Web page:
I got a flu shot to protect myself and my loved ones
If you're like me, you've been seeing those signs all over town about flu shots. I decided to drop in at St. Elizabeth and get one.
I wasn't really sure where to go for the shot, so I went inside the hospital to ask one of the receptionists. In case you're looking, it's the St. Elizabeth Physicians building across from the emergency room, in Suite 100.
When I arrived I told the receptionist I was there to get a flu shot. She had a form for me to fill out and sign. After waiting a few minutes, I was called back to an exam room and given a shot in the arm. It didn't hurt. Really.
That's the reason I went to St. Elizabeth. I was told they use tiny needles, which is good for folks like me because I don't like getting shots.
I'm not a doctor, so I can't tell you to go out and get a flu shot but the Centers for Disease Control (CDC) recommends that everyone over six months of age receive a flu shot, especially the very young and the elderly.
Influenza is a contagious respiratory disease that can lead to serious complications, hospitalization or even death. According to the CDC, flu-related deaths range from 3,300 to 48,600 (average 23,000) annually. That average is close to the number of people who died from auto accidents last year. (The National Highway Traffic Safety Administration reported that 32,210 people were killed in car crashes in 2011.)
We can protect ourselves against the flu with a vaccination. Flu season usually begins in October and can last through May. Right now, there is very little seasonal flu activity. Let's keep it that way and get vaccinated.
While it is important for everyone, it is especially important for you if you fall into one of these groups:
• Pregnant women
• Children younger than age 5, but especially younger than age 2
• People age 50 and older
• People any age with certain chronic medical conditions
• People who live in nursing homes and other long-term care facilities
• Health care workers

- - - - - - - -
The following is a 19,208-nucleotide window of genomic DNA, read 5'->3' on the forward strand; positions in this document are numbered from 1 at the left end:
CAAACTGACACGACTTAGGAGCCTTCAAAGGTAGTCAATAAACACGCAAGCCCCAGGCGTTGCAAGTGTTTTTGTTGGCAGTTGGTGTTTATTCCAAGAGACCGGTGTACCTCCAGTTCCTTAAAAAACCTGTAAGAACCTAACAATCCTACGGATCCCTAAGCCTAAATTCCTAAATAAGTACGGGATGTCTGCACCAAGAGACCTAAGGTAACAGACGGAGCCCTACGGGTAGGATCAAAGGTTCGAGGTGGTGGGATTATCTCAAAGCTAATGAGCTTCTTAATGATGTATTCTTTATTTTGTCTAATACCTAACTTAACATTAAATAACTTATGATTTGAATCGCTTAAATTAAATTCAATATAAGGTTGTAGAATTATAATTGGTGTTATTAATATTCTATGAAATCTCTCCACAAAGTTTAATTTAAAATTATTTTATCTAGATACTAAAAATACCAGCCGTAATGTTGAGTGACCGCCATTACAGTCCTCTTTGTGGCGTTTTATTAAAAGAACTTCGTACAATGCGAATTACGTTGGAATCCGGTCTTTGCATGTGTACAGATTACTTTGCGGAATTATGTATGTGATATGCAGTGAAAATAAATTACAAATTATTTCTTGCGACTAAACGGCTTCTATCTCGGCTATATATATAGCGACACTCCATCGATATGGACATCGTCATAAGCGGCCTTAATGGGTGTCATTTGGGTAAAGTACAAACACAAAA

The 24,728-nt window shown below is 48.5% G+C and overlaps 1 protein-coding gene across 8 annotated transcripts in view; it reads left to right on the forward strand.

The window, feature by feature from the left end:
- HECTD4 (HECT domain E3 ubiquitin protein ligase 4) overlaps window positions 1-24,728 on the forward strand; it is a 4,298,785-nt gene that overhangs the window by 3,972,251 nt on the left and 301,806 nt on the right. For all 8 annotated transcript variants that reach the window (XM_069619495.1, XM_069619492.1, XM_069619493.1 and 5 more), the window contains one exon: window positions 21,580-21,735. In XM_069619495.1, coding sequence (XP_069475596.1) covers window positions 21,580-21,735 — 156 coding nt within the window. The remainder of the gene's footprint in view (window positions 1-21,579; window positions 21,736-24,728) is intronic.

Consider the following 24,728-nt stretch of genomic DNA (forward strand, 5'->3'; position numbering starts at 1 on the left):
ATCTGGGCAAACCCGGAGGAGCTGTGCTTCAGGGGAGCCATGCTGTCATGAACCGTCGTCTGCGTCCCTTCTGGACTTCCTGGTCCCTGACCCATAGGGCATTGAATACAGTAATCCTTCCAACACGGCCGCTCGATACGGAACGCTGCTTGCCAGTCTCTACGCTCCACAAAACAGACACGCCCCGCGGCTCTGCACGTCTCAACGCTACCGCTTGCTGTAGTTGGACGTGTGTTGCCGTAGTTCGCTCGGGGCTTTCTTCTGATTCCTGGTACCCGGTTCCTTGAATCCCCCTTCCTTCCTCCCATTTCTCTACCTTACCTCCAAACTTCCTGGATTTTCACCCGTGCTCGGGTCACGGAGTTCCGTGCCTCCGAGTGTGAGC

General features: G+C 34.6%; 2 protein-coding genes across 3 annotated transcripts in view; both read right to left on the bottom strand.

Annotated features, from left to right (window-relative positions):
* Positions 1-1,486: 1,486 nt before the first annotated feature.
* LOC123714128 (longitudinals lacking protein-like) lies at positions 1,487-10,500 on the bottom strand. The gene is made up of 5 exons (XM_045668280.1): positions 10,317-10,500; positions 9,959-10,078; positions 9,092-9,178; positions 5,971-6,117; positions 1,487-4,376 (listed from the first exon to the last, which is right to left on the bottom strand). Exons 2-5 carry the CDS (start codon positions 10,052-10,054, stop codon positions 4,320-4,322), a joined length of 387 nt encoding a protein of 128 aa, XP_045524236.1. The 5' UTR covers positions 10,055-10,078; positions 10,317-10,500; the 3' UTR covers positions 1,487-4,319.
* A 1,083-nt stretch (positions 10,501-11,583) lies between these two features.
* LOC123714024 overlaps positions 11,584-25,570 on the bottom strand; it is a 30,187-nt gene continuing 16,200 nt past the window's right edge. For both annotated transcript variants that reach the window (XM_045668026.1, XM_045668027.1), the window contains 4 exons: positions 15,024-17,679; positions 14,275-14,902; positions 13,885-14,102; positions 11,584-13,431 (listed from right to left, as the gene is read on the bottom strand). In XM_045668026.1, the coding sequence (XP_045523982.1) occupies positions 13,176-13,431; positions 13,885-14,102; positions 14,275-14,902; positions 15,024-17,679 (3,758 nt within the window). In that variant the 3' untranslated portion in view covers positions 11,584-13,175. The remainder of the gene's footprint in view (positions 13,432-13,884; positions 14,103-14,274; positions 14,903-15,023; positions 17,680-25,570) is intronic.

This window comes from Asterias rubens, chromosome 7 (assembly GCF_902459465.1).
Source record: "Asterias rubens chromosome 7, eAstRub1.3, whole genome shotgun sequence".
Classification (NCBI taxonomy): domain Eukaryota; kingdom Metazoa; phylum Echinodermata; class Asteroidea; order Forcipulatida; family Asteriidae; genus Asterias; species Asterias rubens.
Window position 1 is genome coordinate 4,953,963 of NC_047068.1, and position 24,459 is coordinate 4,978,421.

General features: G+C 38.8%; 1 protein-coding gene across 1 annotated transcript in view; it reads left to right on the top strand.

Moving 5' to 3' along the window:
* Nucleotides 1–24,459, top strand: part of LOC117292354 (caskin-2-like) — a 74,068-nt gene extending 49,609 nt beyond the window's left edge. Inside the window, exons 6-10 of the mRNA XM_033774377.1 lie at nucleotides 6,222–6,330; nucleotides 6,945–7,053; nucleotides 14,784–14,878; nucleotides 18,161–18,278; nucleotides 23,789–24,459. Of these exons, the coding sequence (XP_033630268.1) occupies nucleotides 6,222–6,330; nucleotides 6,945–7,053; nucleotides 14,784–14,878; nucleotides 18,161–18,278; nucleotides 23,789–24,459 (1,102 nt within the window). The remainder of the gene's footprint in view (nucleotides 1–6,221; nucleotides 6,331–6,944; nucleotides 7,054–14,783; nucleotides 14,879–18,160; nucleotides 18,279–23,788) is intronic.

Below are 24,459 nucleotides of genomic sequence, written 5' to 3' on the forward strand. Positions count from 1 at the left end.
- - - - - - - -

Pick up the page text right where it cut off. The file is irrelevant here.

• Household contacts of persons at high risk of developing complications from the flu
• Caregivers of children less than 6 months of age (these children are too young to be vaccinated)
I fall into the "People age 50 and older" category, which means I have a higher risk of developing complications from the flu.
During the regular flu season, 90 percent of the deaths occur in people age 65 and older. While I'm not quite there yet, I am expecting my first grandchild in October. By getting a flu shot, I'm helping to keep him healthy. I'm sure you have reasons to get a flu shot, too.
Of course, it isn't a one-size-fits-all vaccine. The CDC said you should NOT get a flu shot if you fall into one of these categories:
• Children younger than 6 months of age
• People with a severe allergy to chicken eggs
• People who have had a severe reaction to an influenza vaccination in the past
• People who have a moderate-to-severe illness with a fever (they should wait to get vaccinated)
• People who developed Gullian-Barre syndrome (GBS) within 6 weeks of getting an influenza vaccine previously
If you have questions about whether you should get a flu vaccine, consult with your doctor.
One thing everybody can do to prevent the spread of illness is handwashing. Clean hands can stop germs from spreading from one person to another and throughout an entire community.
According to the CDC's handwashing website, this is the proper technique:
• Wet your hands with clean running water (warm or cold) and apply soap
• Rub your hands together to make a lather and scrub them well; be sure to scrub the backs of your hands, between your fingers and under your nails
• Continue rubbing your hands for at least 20 seconds. Need a timer? Hum the "Happy Birthday" song from beginning to end twice
• Rinse your hands well under running water
• Dry your hands using a clean towel or air dry
Please don't tell me that handwashing is basic. I have seen too many people leaving the ladies room at movie theaters without washing their hands. I hear it's even worse in the men's room.
Lisa Yates is the editor ofGonzales Weekly Citizen. Follow her on Twitter @Lisa_editor.